Rory Calland shares his coast to coast backwards route with us.
Traditionally, a walker will weigh anchor for Wainwright’s Coast to Coast trail in St Bee’s. They’ll climb north onto the headland and take a last look at the Irish Sea before facing up the morning sun and following east. Here, The Great Outdoors humbly makes the case for a reversal of that manoeuvre, whether you are a veteran of the newly minted National Trail or not.
Wainwright claims that the reason his walk is prescribed west-to-east, has to do with the ‘natural’ flow of things from left to right – the way a sentence might plod across a page for instance. That is what he said, but whether we take his word as gospel is another matter. What heed he paid to those devilishly prevailing westerlies, it is hard to say, but walking from east to west, you will find that the wind is ever in your face.
Cumbria was Wainwright’s home, of course, so it was a natural start line for the venerated walker. And perhaps he thought it wise to locate the most physically taxing segment of his trail at the beginning, when the trekker is most limber-legged and hale of heart. Standing on the slipway in Robin Hood’s Bay, you may cast these considerations into the North Sea in favour of one guiding principle, that is: to arrive after many days in England’s most glorified country and have saved that Lakeland as a reward for toil is a very good thing indeed.
You will trample the same grass and rest on the same rocks as the loyal west-to-easter, but with your perspective reversed you will enjoy a unique experience with its own secret views. From Robin Hood’s Bay up onto the fired North York Moors you’ll go, passing those walk-hardened souls on the final stretch with their glassy happiness that could be sadness for trails come to an end. Then it’ll be across the Vale of Mowbray until you meet the Swale by Richmond – she flows east but you’ll continue up into the Yorkshire Dales before you see the unmistakeable shadow of Cumbrian border hills sprawling across the M6. When you reach them you’ll reap your rewards and rally your strength – up and down you’ll go until the world falls away and the Irish Sea lights up the horizon. If standing by the cairn on top of Dent Hill above St Bee’s and seeing the Scottish coast of Dumfries to your north, the Welsh hills to the south, and the Isle of Man clear as day to your heading doesn’t seem like the grandest way to round off a trek of this magnitude, then maybe you’ll be relieved to know you can pick up an excellent pie in Cleator Moor when you come down.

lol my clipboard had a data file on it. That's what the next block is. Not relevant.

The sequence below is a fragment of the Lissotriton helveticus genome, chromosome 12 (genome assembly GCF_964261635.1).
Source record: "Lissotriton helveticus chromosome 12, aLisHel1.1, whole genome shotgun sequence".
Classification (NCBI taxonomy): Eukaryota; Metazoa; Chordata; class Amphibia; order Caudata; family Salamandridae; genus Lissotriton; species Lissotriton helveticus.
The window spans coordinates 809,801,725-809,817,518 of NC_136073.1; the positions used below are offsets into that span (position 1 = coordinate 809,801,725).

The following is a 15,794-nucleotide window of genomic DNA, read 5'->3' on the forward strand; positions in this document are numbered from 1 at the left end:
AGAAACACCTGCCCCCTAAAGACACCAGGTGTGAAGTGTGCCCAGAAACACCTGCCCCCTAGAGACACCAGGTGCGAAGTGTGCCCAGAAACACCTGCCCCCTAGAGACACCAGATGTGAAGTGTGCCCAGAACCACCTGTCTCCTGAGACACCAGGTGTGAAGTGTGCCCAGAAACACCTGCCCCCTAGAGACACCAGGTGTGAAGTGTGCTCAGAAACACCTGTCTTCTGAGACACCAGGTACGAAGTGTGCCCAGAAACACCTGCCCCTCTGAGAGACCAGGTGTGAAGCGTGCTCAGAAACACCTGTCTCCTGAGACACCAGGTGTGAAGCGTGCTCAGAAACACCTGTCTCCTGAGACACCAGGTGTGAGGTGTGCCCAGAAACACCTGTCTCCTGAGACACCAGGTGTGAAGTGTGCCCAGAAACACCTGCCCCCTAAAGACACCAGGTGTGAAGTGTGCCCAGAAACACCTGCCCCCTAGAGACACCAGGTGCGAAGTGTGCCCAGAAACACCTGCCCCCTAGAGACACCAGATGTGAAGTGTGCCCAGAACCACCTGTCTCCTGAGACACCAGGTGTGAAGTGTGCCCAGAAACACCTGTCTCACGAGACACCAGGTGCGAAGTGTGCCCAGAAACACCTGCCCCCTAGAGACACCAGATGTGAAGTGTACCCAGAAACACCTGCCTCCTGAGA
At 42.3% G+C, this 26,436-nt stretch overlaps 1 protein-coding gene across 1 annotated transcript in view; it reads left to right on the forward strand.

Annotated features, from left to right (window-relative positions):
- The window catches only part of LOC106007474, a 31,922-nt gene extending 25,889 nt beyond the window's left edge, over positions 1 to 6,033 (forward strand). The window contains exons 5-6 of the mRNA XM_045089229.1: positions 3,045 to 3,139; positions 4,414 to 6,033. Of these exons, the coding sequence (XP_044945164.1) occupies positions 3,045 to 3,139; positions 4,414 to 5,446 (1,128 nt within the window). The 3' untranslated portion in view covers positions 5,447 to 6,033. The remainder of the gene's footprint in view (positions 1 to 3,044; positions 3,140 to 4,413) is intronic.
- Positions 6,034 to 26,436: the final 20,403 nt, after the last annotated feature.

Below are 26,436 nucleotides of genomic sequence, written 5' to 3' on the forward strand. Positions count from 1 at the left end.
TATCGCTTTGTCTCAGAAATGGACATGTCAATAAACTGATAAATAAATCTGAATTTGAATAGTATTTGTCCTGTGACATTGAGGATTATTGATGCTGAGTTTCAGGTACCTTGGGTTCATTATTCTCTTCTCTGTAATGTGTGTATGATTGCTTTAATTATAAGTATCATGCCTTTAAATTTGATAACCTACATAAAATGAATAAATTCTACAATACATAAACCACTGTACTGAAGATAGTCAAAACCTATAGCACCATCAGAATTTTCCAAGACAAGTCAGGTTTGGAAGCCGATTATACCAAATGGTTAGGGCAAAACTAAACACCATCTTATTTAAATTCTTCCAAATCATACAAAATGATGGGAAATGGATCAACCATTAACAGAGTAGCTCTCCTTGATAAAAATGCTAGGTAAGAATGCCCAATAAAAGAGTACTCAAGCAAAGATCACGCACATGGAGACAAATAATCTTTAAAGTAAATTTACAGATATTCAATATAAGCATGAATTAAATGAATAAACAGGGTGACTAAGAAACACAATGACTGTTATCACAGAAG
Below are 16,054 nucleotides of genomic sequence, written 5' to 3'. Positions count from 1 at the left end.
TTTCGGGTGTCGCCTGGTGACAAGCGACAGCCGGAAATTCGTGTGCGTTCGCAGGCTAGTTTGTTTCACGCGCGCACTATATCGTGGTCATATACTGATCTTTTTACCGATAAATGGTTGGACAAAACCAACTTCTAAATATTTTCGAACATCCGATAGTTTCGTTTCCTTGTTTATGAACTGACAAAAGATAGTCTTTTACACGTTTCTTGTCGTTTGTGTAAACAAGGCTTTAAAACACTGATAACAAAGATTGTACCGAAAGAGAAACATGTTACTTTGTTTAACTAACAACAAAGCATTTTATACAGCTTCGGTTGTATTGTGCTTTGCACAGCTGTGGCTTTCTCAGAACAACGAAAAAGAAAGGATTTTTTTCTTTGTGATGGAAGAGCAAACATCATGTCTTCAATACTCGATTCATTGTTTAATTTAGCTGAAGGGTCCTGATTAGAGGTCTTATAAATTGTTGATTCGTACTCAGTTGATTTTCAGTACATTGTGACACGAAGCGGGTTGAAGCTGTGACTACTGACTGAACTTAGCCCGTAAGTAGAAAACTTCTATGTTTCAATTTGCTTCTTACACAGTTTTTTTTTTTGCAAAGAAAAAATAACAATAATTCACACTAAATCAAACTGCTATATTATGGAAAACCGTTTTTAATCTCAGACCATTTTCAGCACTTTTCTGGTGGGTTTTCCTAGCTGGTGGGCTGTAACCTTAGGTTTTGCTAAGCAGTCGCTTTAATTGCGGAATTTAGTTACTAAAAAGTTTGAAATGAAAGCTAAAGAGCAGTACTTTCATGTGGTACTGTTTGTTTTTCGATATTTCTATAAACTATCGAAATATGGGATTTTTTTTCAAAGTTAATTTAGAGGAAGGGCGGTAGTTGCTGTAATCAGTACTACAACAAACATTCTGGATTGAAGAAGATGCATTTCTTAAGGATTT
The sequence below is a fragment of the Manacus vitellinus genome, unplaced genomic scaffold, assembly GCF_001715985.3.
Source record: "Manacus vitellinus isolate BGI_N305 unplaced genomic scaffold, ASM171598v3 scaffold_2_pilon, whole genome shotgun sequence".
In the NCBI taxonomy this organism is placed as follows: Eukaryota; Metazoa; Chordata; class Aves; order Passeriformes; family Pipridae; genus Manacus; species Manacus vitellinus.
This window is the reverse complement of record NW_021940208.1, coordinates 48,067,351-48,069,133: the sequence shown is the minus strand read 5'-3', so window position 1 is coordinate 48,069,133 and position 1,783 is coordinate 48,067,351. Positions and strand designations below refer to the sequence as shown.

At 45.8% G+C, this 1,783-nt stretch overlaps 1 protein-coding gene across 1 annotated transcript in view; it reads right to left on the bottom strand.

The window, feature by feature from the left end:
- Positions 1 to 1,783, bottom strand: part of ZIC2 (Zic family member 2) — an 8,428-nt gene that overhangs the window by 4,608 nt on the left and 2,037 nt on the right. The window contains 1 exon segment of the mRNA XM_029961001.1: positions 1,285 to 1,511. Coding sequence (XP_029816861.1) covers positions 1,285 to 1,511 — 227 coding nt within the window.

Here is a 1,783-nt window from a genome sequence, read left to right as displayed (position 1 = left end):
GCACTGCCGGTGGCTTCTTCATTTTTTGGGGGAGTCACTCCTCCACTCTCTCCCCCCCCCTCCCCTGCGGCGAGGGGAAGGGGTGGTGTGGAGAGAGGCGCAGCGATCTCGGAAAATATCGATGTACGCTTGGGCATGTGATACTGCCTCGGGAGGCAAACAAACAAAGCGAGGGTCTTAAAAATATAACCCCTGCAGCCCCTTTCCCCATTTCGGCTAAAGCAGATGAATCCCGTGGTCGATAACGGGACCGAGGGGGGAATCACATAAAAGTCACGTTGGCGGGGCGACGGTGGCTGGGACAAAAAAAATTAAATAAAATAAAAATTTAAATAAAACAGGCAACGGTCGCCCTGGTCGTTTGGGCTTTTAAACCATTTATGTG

Here’s The Great Outdoors‘ guide to the Coast to Coast trail, featuring helpful tips on the following:
- Route details
- When to go
- Coast to Coast traditions
- Accommodation and food
- Essential gear
- Further resources
The Coast to Coast (Backwards): at a glance
START: Robin Hood’s Bay, North Yorkshire | FINISH: St Bees Head Bay, Cumbria| DISTANCE: 293km / 182 miles | ASCENT: 8,000m approx / 26,250ft approx | DURATION: Usually between 12 and 17 days | MAPS: Coast to Coast Path: St Bees to Robin Hood’s Bay by Henry Stedman
The raison d’etre of the Coast to Coast is its trilogy of national parks – going east to west, the North York Moors, the Yorkshire Dales and Wainwright’s own Lake District. If scale and diversity of landscape are what float your boat then the drama will seem to increase from one to the next.
Depending on how many intrepid detours you wish to take and the pace at which you feel comfortable, most complete the walk over somewhere in the region of two weeks. First, winding up the coastal path, you will acquaint yourself with the view over the North Sea, and as you make your way up onto the moors you will find that sight stalking you for a few days. The deep valley of Littlebeck will shield you from the endless expanses either side of you, and you may make rest there on night one.
Until the new National Trail status yields comprehensive signage, you will have to make do by cobbling together other pre-existing trail markers and keeping an eye on your map. From Littlebeck, the Esk Valley Trail will serve you well through picture-book woodland and steam-train villages.
When you do start to ascend and return to the moor proper, there will be little respite from grouse butts and heather for some days. It can be relentless so look out for snacks left by fellow travellers on the Fat Betty Monument – be sure to swap any takings for something from your own pack lest you be thoroughly hexed.
Your first taste of hill walking will take you to the highest point of the NYM but there are many more fearsome slopes to come. Moving through Belted Galloway country you will feel a palpable sense of satisfaction as you note the blue dot on Google Maps coming to the precipice of your first national park.